In the afternoon we went for another walk to see Iguanas and Nazca Boobies. The scenery here was gorgeous, the Cactus Trees and another red ground shrub dominating the view.
That night we had a small celebration and a farewell cocktail to say goodbye to the 5 day passengers
An early walk this morning to see some Frigort birds. The males of this species have a big red balloon thing that they puff up to attract a female. I personally found the dopey dance and the twig gifts of the Boobies more attractive, but hey, each to their own!
A bit sad this morning to say goodbye to our last group, most of them were pretty cool people and those who weren´t provided us with much amusement. The new group had big shoes to fill, and they failed dismally. 6 Spanish that we didn´t understand, a remarkably unattractive Danish family and a French couple.
Best thing about today was our first beautiful sunset that we watched from the boat.
The next couple of days was a little disappointing. Everything we saw, besides the landscape, we had seen bigger or better on the other islands.
Genovesa Island. Terrible boat trip over night. Went for a walk in the morning and the only new thing we saw were Red Footed Boobies, just like the blue footed ones but with different coloured feet and a prettier face. These guys also nest in Mangroves instead of on the ground.
In the afternoon we went snorkeling again and them went for a walk at Prince Phillip´s Step. This landscape could be a set for a horror film, anyone who doesn´t really like birds would be especially creeped out. We saw, more Red Footed and Nazca Boobies, swallow twiled gulls, an Owl and a Lava cactus plant that looked like a very painful dildo.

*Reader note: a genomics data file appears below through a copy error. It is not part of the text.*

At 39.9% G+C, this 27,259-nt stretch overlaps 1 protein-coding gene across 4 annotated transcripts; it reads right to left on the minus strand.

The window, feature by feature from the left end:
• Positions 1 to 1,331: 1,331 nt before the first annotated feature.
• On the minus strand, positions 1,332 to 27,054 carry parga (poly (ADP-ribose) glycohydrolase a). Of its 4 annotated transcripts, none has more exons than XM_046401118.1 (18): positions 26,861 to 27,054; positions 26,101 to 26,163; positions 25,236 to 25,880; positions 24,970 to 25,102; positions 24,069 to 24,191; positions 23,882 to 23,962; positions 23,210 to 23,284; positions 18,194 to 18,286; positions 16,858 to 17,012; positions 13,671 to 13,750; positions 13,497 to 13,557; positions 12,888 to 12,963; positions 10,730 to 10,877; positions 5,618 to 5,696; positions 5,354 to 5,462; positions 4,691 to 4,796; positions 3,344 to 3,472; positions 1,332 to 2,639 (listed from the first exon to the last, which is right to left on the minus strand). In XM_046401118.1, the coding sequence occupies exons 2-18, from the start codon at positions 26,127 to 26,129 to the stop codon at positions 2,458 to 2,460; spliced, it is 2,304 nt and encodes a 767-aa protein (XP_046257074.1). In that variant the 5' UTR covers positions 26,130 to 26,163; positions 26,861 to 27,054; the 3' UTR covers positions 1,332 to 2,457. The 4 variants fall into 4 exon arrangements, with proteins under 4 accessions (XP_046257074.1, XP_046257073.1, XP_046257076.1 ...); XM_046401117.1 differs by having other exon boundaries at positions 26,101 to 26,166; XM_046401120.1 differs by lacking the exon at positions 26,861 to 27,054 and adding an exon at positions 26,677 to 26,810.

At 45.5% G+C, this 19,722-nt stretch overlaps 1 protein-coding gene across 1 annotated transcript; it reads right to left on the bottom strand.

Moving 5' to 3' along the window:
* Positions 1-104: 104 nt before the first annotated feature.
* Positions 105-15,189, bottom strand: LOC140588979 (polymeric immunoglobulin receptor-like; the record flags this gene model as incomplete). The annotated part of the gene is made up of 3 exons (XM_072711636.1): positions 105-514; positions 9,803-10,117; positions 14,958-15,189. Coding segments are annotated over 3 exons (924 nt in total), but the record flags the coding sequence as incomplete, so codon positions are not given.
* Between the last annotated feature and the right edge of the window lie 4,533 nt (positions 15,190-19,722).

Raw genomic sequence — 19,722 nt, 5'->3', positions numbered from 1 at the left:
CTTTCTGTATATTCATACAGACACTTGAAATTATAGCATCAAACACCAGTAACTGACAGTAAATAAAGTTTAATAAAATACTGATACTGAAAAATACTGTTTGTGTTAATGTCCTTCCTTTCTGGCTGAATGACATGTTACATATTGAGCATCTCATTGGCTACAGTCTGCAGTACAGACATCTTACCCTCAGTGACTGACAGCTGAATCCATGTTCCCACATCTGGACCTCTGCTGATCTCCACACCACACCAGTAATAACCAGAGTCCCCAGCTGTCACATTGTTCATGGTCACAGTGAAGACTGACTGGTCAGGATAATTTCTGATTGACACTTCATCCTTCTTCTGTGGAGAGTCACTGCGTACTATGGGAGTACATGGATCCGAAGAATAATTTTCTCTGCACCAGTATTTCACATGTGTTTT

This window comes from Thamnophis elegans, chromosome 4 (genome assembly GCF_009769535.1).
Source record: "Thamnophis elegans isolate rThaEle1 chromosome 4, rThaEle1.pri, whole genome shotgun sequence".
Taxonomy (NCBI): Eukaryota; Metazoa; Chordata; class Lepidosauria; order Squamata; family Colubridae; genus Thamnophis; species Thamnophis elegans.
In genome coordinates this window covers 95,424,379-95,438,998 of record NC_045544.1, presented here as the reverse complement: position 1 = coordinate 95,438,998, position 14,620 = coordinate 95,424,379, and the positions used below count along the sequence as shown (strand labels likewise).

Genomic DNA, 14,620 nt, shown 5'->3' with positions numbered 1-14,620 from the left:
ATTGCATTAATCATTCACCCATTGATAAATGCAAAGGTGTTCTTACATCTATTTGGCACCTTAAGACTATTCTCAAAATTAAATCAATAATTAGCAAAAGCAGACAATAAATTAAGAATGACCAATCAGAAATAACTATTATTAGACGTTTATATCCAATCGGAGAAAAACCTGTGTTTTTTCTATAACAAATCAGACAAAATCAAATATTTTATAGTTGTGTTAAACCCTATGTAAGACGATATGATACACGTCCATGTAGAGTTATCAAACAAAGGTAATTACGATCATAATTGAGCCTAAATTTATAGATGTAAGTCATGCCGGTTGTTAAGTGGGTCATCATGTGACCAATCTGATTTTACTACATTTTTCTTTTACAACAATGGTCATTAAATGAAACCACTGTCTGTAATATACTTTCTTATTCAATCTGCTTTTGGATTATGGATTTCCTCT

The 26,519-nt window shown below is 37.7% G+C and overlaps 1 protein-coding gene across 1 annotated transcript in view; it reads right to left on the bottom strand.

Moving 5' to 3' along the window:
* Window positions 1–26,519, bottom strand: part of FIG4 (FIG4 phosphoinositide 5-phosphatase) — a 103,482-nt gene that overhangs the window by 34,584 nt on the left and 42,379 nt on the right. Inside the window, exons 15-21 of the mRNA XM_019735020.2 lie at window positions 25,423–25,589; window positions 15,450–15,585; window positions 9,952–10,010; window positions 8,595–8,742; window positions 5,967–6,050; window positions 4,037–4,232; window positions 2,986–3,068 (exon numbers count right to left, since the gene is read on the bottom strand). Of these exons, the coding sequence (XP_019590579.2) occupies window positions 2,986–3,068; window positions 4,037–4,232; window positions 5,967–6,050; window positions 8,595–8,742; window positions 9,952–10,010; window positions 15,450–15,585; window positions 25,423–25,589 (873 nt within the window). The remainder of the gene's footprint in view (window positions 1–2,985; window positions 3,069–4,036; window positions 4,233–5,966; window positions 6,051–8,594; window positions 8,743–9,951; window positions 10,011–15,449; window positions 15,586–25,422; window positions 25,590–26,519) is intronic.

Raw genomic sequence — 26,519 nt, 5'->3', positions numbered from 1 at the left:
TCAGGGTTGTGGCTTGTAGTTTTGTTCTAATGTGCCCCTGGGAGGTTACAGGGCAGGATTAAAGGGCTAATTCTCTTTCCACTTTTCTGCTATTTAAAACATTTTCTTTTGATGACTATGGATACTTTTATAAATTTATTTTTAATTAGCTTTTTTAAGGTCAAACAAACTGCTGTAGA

We all went to bed pretty early because the captain promised another rough night.
This day was wonderful. It started off well when we woke to sunshine! This was unusual so far. Went for a walk on Bartolome Island which is a big extinct volcano and was featured in the movie Master and Commander starring Russell Crowe. The view from the top of the surrounding islands and ocean was amazing. It really hit me, on our second last day, how different all the islands are, it´s incredible. We then went snorkeling again and this was one of the best swims we had. So many different fish, sea stars, sharks, plus we saw a penguin and a lobster.
After lunch we visited Sullivan Bay. This place was once covered in vegetation and many birds and reptiles called it home, but in 1875 a volcanic eruption that lasted for up to 15 days, destroyed it all. What is now left are amazing patterns of lava set into rock. After this we set sail for one last time as the captain wanted to get into port before night.
I was really emotional this morning, very sad to leave the Galapagos. Not sure whether it was the place in general or the boat and its crew that I was really attached to but when we stepped off the boat I felt like part of me was missing. Before the flight we visited the Charles Darwin Centre to see some more giant tortoises and iguanas and then we made our way to the airport. I can´t believe how quickly this week has gone. I´m telling myself i´ll be back one day, but who knows...